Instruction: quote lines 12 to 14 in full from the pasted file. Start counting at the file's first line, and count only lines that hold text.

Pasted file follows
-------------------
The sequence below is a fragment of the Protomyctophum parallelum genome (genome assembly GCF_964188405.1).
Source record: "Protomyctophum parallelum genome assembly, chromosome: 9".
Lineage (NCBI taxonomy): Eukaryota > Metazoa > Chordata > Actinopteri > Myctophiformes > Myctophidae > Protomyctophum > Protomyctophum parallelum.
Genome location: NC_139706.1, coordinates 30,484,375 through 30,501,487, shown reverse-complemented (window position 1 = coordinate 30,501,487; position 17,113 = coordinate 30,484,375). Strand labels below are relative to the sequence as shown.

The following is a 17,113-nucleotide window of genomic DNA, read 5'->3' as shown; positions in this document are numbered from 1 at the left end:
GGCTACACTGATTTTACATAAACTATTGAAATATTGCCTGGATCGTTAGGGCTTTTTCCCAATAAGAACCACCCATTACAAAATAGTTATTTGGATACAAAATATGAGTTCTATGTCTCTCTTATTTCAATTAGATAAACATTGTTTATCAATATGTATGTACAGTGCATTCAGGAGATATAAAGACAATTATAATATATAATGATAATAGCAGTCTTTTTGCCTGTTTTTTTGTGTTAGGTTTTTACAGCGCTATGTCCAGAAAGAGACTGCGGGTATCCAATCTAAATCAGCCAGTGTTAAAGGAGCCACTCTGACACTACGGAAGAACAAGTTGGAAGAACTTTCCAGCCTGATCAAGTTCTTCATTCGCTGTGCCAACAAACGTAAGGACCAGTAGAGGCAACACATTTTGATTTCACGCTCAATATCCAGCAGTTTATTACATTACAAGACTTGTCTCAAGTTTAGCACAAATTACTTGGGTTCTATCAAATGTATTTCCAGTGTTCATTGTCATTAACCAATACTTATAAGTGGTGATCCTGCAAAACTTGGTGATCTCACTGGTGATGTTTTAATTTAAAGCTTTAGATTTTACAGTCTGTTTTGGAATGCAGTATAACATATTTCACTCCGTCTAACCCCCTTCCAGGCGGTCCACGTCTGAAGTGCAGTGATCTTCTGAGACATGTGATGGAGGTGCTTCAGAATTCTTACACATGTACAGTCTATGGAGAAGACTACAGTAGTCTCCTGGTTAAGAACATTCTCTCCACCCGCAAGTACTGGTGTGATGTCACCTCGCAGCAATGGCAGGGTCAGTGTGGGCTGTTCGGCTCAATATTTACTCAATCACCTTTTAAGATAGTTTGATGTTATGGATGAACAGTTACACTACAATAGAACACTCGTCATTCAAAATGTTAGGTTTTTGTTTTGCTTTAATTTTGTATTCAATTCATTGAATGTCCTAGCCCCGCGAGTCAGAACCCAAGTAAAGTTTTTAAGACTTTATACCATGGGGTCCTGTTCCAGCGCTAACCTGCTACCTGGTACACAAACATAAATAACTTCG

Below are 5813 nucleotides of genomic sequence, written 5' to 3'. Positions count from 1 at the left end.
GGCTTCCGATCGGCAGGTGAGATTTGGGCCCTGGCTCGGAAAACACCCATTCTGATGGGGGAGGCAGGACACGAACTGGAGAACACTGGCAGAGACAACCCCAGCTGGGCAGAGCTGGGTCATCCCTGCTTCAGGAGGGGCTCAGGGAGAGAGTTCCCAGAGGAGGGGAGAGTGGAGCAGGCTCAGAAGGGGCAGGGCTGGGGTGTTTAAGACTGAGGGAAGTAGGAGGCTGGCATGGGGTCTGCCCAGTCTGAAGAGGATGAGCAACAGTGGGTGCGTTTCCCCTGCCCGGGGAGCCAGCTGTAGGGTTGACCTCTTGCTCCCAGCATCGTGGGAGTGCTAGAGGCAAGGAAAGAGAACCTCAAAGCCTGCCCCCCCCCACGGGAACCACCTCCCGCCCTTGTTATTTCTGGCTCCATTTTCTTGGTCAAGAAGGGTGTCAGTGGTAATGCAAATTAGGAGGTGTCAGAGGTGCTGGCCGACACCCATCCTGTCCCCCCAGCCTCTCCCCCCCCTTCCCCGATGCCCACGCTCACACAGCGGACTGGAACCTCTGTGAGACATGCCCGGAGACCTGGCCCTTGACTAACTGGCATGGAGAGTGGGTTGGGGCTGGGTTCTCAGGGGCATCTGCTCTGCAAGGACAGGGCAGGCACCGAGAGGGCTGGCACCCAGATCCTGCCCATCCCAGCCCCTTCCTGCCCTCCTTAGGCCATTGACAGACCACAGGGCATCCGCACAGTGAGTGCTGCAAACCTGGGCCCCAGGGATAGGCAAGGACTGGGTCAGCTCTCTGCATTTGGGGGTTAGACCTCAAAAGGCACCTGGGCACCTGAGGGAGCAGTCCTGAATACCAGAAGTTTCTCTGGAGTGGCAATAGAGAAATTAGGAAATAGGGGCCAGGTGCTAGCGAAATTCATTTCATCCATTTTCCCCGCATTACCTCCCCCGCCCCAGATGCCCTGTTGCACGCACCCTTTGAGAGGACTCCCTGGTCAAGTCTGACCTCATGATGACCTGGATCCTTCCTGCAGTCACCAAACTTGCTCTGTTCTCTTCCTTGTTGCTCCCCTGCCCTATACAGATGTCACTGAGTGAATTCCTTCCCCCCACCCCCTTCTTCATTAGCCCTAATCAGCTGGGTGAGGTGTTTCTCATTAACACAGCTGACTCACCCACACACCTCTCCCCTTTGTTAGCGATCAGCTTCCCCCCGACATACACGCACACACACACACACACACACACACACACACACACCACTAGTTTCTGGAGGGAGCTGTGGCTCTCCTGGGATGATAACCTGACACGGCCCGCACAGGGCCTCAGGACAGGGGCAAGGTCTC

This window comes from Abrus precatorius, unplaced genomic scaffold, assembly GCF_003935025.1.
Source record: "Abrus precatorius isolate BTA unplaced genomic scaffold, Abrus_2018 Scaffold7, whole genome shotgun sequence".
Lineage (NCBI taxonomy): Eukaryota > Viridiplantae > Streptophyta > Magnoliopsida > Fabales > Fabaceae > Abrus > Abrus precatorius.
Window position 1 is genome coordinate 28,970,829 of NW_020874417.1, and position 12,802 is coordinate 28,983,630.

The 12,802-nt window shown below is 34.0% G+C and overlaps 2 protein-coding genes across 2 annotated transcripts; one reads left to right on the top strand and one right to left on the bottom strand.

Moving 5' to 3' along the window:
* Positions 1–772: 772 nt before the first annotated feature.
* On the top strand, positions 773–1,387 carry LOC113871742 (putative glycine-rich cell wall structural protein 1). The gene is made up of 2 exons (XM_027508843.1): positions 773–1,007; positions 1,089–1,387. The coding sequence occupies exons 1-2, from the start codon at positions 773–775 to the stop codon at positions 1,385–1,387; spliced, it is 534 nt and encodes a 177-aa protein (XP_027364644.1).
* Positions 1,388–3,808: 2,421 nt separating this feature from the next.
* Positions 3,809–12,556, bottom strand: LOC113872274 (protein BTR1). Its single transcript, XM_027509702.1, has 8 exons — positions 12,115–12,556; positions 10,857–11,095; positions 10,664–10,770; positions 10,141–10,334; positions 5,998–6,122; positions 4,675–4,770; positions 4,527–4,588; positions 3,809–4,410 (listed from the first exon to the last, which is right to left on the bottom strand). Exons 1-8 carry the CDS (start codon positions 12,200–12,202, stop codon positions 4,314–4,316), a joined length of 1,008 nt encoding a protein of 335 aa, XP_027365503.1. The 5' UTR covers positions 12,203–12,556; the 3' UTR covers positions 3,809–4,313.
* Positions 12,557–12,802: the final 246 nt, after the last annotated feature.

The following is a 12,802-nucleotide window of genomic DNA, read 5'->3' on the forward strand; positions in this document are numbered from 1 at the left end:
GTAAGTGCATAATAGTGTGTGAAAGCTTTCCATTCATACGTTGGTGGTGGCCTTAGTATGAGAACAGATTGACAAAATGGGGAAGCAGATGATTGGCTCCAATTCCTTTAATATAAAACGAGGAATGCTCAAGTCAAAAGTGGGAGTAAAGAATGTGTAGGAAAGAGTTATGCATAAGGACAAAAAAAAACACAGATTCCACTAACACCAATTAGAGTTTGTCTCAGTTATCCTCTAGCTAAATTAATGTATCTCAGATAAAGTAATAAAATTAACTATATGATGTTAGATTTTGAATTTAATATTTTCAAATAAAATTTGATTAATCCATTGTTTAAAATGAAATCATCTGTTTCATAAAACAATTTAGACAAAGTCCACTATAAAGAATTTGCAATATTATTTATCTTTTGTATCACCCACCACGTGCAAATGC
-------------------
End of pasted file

Window position 1 is genome coordinate 28,970,829 of NW_020874417.1, and position 12,802 is coordinate 28,983,630.

The 12,802-nt window shown below is 34.0% G+C and overlaps 2 protein-coding genes across 2 annotated transcripts; one reads left to right on the top strand and one right to left on the bottom strand.

Moving 5' to 3' along the window: